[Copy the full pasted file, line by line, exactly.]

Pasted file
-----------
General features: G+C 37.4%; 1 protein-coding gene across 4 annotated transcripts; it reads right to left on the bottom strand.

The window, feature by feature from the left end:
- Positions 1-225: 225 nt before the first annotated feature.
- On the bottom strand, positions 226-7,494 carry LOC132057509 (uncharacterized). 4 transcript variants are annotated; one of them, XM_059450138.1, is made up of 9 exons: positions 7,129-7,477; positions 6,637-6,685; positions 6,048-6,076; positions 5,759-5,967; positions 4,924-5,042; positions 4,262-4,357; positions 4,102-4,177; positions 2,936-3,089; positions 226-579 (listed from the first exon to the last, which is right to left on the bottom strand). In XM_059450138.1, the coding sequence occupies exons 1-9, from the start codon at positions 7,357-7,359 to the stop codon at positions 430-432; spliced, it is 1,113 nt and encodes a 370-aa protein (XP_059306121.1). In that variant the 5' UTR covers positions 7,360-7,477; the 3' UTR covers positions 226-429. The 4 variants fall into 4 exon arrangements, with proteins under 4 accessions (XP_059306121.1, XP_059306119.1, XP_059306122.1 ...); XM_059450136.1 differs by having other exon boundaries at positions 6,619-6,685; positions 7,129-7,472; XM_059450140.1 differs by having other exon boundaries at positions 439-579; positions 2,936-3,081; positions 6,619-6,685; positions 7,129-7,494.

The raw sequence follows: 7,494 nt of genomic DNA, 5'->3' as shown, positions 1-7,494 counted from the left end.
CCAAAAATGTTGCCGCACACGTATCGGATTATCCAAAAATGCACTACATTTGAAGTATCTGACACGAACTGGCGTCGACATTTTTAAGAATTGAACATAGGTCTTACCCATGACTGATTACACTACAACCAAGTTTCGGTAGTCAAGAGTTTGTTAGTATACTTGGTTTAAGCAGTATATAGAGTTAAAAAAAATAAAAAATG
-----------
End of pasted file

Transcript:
General features: G+C 37.4%; 1 protein-coding gene across 4 annotated transcripts; it reads right to left on the bottom strand.

The window, feature by feature from the left end:
- Positions 1-225: 225 nt before the first annotated feature.
- On the bottom strand, positions 226-7,494 carry LOC132057509 (uncharacterized). 4 transcript variants are annotated; one of them, XM_059450138.1, is made up of 9 exons: positions 7,129-7,477; positions 6,637-6,685; positions 6,048-6,076; positions 5,759-5,967; positions 4,924-5,042; positions 4,262-4,357; positions 4,102-4,177; positions 2,936-3,089; positions 226-579 (listed from the first exon to the last, which is right to left on the bottom strand). In XM_059450138.1, the coding sequence occupies exons 1-9, from the start codon at positions 7,357-7,359 to the stop codon at positions 430-432; spliced, it is 1,113 nt and encodes a 370-aa protein (XP_059306121.1). In that variant the 5' UTR covers positions 7,360-7,477; the 3' UTR covers positions 226-429. The 4 variants fall into 4 exon arrangements, with proteins under 4 accessions (XP_059306121.1, XP_059306119.1, XP_059306122.1 ...); XM_059450136.1 differs by having other exon boundaries at positions 6,619-6,685; positions 7,129-7,472; XM_059450140.1 differs by having other exon boundaries at positions 439-579; positions 2,936-3,081; positions 6,619-6,685; positions 7,129-7,494.

The raw sequence follows: 7,494 nt of genomic DNA, 5'->3' as shown, positions 1-7,494 counted from the left end.
CCAAAAATGTTGCCGCACACGTATCGGATTATCCAAAAATGCACTACATTTGAAGTATCTGACACGAACTGGCGTCGACATTTTTAAGAATTGAACATAGGTCTTACCCATGACTGATTACACTACAACCAAGTTTCGGTAGTCAAGAGTTTGTTAGTATACTTGGTTTAAGCAGTATATAGAGTTAAAAAAAATAAAAAATG